Jump to ContentJump to Main Navigation
American While BlackAfrican Americans, Immigration, and the Limits of Citizenship$

Niambi Michele Carter

Print publication date: 2019

Print ISBN-13: 9780190053550

Published to Oxford Scholarship Online: September 2019

DOI: 10.1093/oso/9780190053550.001.0001

Show Summary Details
Page of

PRINTED FROM OXFORD SCHOLARSHIP ONLINE (oxford.universitypressscholarship.com). (c) Copyright Oxford University Press, 2020. All Rights Reserved. An individual user may print out a PDF of a single chapter of a monograph in OSO for personal use. date: 21 October 2020

Conflicted Nativism

Conflicted Nativism

An Empirical View

(p.136) 5 Conflicted Nativism
American While Black

Niambi Michele Carter

Oxford University Press

Abstract and Keywords

This chapter tests a number of the propositions of the book empirically, using an original survey. The data demonstrate blacks have some superficially nativist attitudes, particularly those blacks who see themselves as prototypical Americans. These nativist attitudes are attenuated, however, by increasing levels of national pride. Moreover, blacks express a feeling of closeness with immigrants, particularly continental Africans, than native-born whites. At the same time, blacks support the idea of more border security but, in the main, have not even participated in the most minimal of political acts either in support of or against any immigration policy. This suggests immigration is not a salient issue for blacks, and to the extent they care about immigration, they are not willing to put any of their political energies toward the issue.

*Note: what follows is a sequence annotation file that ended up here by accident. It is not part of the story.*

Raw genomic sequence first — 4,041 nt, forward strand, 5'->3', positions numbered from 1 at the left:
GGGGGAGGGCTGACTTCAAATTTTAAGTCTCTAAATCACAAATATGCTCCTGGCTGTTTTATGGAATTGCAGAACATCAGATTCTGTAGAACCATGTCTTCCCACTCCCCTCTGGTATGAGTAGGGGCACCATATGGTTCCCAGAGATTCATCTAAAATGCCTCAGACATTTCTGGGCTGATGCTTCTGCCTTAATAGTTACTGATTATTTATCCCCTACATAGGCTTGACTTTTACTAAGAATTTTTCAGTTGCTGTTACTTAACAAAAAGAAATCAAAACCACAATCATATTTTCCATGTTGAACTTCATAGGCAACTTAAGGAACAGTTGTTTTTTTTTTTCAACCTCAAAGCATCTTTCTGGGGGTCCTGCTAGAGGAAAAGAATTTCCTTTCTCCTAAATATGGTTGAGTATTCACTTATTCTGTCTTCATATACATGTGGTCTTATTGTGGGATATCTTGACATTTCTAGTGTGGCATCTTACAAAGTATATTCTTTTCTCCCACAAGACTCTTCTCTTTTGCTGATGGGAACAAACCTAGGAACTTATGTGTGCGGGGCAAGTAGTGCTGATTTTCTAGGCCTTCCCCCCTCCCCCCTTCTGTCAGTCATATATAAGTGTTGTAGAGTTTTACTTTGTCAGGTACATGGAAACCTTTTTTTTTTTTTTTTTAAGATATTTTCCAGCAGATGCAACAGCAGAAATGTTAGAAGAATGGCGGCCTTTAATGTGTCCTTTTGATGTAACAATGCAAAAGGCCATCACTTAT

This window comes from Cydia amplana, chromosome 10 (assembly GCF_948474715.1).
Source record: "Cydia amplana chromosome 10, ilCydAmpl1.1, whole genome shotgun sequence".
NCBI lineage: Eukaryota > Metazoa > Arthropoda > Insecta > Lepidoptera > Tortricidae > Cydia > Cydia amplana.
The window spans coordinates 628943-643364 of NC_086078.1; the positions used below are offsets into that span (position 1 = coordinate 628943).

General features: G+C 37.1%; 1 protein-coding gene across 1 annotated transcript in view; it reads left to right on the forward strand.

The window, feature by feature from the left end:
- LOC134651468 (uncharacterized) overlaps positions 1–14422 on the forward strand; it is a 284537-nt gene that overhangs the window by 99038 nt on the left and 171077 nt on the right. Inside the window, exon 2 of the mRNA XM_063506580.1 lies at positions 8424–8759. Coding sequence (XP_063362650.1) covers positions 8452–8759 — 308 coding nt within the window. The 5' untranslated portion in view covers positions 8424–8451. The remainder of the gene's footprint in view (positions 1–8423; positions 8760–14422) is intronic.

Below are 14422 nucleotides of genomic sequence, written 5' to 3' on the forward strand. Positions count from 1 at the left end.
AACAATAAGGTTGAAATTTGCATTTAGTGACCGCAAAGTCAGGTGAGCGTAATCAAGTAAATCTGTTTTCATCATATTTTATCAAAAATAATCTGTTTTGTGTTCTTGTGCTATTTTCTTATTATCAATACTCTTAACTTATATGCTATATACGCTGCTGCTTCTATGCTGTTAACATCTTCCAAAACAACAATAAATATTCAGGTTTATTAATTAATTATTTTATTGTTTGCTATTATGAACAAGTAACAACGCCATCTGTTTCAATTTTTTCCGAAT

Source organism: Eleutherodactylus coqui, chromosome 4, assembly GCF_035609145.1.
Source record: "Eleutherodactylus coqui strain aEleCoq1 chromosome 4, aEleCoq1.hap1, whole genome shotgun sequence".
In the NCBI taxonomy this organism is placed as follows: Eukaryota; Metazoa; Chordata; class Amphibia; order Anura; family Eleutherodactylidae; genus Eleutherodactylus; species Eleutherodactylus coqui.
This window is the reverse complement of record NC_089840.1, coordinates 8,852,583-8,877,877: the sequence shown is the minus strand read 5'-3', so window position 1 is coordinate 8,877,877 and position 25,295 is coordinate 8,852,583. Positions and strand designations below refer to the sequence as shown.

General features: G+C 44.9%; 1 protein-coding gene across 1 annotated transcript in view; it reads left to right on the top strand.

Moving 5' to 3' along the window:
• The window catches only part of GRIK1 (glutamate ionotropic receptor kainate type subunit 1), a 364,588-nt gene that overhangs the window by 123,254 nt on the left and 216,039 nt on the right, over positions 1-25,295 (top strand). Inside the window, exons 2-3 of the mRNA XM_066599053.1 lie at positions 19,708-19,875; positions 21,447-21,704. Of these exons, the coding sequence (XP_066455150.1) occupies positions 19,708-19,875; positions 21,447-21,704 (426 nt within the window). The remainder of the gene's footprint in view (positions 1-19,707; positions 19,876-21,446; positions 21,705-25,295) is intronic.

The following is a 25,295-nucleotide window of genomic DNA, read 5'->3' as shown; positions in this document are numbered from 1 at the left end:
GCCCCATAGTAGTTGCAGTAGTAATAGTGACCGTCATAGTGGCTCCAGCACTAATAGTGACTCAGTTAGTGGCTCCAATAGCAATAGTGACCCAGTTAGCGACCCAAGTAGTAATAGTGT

Keywords:   linked fate, immigration, pride, national attachment, nativism

WHAT DOES IT mean to be black and American? More importantly, what does it mean to be an American in the face of national trends that seem to suggest your black life does not matter? These questions are not novel considering the historical context of black lives in America. The better question is how do blacks make their American identity operative in a country where their belonging has always been contested? I argue throughout this text that immigration gives us a window into how blacks think of themselves as Americans and as black people—identities that are often in tension, if not outright conflict, with one another. In the previous chapter I delineate the dimensions of conflicted nativism. The primary idea is that blacks’ national attachments are informed by their unique position in America’s racial hierarchy. In practical terms, this means blacks typically do not organize around the issue of immigration, regardless of their opinions about immigrants and/or immigration policy (Carter and Pérez 2015). However, in some instances blacks do express nativist opinions, which I read as informed by their concerns regarding the meaning of immigration for their community. Although these opinions may be racialized, even offensive, this does not generally manifest itself in xenophobic or chauvinistic rhetoric that seeks to isolate and expurgate immigrants from the United States. On the contrary, blacks are typically more empathetic and do not espouse an essentialist view of national belonging that would mark newly arriving citizens as always outsiders.